19 July, 2020
With multiple accreditations, awards and decades of experience, Associate Professor Mark Gianoutsos believes the key to a successful face and neck lift is a natural and balanced result.
“The overdone face lift is instantly recognisable and entirely undesirable. The best procedure or combination of procedures to suit a patient’s needs and wishes needs to be individually determined by careful examination and assessment,” says A/ Prof. Mark Gianoutsos.
A face and neck lift rejuvenation surgery should give you a “refreshed” look, rather than an “operated” look. “It is very unusual for others to pick that you have had it done although they realise that something is different, often commenting that you look well or rested. It sounds a little cliched, but it is true,” he says.
A face lift, or meloplasty, is a procedure that can be performed in a variety of ways and is often done in combination with a neck lift, or other facial procedures, such as blepharoplasty (eyelid), browlift, genioplasty (the chin) or rhinoplasty (the nose).
There are a variety of terminologies relating to face lift procedures. However, they broadly fall into two categories. The more traditional approach involves an incision from the temple, in front of the ear but behind the tragus, behind the ear and into the hairline. While the incision is longer, the ability to give a natural and smooth contour is enhanced. The short incision approach avoids scars extending behind the ear and into the hairline. This is generally better for younger patients and it is a variation of a MACS lift, an abbreviation for Minimal Access Cranial Suspension-lift.
To learn more about the facelift, you might want to check out the informative videos A/Prof Gianoutsos created to explain it to his patients. We’ve put one of them below to get you started.
To the trained anatomical eye, the skin is only one element of a face lift. The deeper layer of tissue, the SMAS (Superficial Musculo Aponeurotic System) is the vital underlying structure. It is this foundation which, by repositioning and re-suspending, provides the platform upon which a successful face lift procedure is based. In some circumstances it is appropriate to elevate and reposition tissues at a deeper plane. It is also key to understand the anatomy of the ligamentous system of the face, these are the anatomical “sinews” which help suspend the soft tissues and divide the various facial fat compartments.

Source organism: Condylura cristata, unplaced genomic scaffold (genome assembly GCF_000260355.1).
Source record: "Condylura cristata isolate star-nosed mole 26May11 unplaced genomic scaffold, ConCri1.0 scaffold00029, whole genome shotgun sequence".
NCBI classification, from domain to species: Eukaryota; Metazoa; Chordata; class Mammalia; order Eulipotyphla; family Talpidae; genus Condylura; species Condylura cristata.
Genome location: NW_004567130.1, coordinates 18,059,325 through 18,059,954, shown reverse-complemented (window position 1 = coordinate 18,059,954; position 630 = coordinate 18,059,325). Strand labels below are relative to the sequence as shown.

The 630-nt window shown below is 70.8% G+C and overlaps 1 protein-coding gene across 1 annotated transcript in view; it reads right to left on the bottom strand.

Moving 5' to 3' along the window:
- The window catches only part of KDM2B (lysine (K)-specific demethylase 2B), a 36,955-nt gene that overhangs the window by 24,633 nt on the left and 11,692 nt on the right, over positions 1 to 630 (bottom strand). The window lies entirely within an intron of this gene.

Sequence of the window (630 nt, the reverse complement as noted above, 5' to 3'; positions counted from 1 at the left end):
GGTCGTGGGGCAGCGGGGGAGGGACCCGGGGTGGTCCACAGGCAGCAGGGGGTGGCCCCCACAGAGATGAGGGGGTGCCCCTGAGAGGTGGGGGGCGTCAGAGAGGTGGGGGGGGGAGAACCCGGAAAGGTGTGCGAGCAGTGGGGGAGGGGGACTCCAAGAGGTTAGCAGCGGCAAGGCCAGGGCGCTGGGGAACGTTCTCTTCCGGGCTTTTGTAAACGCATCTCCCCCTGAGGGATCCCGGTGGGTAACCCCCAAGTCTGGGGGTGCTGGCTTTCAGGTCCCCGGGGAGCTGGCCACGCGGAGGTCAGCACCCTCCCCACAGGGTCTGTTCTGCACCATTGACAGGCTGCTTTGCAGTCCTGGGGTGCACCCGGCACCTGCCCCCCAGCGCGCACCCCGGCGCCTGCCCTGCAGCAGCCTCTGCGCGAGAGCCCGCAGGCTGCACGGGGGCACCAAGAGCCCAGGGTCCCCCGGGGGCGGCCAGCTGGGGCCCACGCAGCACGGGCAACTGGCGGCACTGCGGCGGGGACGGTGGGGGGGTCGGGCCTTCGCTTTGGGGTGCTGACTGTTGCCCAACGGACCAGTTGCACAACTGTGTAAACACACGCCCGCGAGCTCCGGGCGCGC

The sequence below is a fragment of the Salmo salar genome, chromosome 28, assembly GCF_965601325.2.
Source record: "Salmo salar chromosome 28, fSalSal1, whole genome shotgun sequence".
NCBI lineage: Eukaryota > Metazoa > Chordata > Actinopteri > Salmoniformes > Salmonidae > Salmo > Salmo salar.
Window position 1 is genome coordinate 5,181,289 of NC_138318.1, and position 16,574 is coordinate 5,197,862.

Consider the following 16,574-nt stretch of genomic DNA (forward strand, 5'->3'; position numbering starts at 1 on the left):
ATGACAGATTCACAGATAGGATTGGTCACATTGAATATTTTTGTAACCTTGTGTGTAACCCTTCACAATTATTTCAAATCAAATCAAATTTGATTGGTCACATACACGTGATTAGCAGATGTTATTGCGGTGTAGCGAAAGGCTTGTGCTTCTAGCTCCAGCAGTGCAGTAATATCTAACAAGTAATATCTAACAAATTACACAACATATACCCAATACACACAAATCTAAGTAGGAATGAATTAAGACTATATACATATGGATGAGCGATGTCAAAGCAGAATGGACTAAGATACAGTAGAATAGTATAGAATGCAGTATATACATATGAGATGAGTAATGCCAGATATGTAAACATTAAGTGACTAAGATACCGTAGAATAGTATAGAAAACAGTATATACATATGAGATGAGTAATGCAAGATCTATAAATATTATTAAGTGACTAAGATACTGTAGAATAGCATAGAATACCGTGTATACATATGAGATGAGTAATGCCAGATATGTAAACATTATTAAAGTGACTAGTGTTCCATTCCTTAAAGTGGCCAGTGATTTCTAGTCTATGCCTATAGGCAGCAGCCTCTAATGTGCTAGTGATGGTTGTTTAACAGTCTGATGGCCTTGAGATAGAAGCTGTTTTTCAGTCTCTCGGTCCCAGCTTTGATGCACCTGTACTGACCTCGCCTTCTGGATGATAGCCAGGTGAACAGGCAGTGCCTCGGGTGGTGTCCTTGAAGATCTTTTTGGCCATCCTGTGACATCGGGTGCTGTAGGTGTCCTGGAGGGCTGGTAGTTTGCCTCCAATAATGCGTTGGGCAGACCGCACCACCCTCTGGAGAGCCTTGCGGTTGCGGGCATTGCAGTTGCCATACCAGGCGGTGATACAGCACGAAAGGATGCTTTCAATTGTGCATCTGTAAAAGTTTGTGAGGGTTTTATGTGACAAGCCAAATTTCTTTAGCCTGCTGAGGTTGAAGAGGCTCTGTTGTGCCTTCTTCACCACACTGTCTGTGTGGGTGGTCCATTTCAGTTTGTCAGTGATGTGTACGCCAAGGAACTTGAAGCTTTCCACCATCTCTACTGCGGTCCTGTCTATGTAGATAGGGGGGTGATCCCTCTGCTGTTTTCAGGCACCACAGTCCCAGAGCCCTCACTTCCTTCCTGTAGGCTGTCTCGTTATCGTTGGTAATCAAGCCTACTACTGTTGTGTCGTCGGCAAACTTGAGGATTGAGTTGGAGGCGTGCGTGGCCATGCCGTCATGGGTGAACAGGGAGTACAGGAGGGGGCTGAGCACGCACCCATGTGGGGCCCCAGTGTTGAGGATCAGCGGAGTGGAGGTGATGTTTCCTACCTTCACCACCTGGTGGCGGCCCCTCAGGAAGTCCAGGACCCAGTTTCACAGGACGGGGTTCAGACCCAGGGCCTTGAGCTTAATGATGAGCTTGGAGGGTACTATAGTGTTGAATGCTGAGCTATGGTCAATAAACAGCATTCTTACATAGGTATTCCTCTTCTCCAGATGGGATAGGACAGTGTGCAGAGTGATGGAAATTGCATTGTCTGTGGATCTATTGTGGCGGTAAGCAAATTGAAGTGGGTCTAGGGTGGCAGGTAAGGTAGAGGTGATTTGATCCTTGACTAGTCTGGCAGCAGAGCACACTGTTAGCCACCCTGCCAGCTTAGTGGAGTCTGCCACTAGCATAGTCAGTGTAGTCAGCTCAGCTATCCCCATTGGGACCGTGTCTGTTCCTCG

For many, the neck area can be one of the first signs of ageing, with a loss of definition between the jawline and the neck. Loose skin adds to this, giving the unfortunately named “turkey-neck” appearance. This is an area many would like to see improved and is the trigger for consideration of surgery.
The underlying bony jaw structure and the neck itself also make some patients more prone to early ageing in the area. Rejuvenation of the neck requires a careful assessment of all these elements to ensure it is addressed in the best manner for the individual patient.
The result of a neck lift can be hugely beneficial aesthetically as it will redefine the jawline area, while also providing definition to the chin and the overall neck area. The difference is visible immediately postoperatively and it usually takes a further 3 to 4 weeks for swelling to settle.
Face and neck left are most commonly performed together as it gives the best, overall outcome that is natural looking, rejuvenating and attractive. By combining the procedures, the results can be holistically attractive, often exceeding expectations. The key is to make it look you haven’t had an operation.
A/Prof Gianoutsos gives us an update on the Covid situation from a surgeon’s point of view. To learn more you can also visit his website.
These photographs of before and after results are examples only, and do not constitute an implied or any other kind of certainty for the result of surgery or a non-surgical procedure. All surgery carries risks, you should seek a professional opinion before proceeding.